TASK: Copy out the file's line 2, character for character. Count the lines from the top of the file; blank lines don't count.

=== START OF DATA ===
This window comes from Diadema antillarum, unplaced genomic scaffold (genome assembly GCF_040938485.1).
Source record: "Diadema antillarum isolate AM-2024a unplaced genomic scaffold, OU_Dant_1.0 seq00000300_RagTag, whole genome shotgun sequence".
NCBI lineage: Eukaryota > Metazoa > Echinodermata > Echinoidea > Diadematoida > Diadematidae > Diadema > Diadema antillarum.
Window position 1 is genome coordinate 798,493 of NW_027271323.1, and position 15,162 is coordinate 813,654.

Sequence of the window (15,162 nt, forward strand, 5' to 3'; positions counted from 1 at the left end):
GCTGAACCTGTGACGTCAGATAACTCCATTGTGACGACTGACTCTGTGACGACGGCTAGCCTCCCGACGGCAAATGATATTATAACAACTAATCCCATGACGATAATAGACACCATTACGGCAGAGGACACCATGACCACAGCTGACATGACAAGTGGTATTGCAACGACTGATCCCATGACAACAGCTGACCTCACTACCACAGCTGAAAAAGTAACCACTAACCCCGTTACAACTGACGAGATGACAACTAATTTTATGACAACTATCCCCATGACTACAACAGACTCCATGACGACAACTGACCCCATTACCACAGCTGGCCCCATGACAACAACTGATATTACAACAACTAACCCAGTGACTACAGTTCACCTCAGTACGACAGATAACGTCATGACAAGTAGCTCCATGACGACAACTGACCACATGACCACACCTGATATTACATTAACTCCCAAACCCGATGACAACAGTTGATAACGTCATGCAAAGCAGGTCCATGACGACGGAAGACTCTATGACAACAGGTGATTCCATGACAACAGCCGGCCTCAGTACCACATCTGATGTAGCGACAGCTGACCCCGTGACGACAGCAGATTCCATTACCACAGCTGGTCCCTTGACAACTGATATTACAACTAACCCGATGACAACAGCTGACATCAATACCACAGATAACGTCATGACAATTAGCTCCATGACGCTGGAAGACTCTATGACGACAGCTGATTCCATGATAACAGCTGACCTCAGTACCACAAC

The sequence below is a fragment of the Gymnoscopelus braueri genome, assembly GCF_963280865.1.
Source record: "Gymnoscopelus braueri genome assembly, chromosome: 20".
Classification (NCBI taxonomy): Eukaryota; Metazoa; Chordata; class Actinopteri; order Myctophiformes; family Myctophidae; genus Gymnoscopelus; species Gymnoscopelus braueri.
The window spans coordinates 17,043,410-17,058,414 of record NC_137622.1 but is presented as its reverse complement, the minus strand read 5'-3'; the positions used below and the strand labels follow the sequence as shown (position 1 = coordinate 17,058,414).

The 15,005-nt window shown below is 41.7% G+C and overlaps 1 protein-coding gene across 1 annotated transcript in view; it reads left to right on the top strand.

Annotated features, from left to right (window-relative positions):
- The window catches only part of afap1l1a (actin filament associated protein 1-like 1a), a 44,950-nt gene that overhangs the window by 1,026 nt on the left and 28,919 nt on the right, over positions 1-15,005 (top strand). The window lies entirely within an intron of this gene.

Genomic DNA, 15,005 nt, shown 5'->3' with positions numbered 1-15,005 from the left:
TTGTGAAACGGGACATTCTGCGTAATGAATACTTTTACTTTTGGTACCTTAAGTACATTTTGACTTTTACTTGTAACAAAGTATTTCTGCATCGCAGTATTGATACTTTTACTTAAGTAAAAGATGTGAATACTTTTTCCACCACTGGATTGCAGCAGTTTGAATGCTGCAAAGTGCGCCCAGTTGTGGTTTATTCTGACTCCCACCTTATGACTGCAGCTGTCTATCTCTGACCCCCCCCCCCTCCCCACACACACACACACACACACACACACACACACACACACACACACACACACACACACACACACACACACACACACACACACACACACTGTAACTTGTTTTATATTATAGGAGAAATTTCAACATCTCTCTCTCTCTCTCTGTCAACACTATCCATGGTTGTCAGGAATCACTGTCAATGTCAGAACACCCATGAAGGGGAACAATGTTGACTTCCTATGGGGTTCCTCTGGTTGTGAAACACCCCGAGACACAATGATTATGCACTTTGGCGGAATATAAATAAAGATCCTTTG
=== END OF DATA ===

Source record: "Diadema antillarum isolate AM-2024a unplaced genomic scaffold, OU_Dant_1.0 seq00000300_RagTag, whole genome shotgun sequence".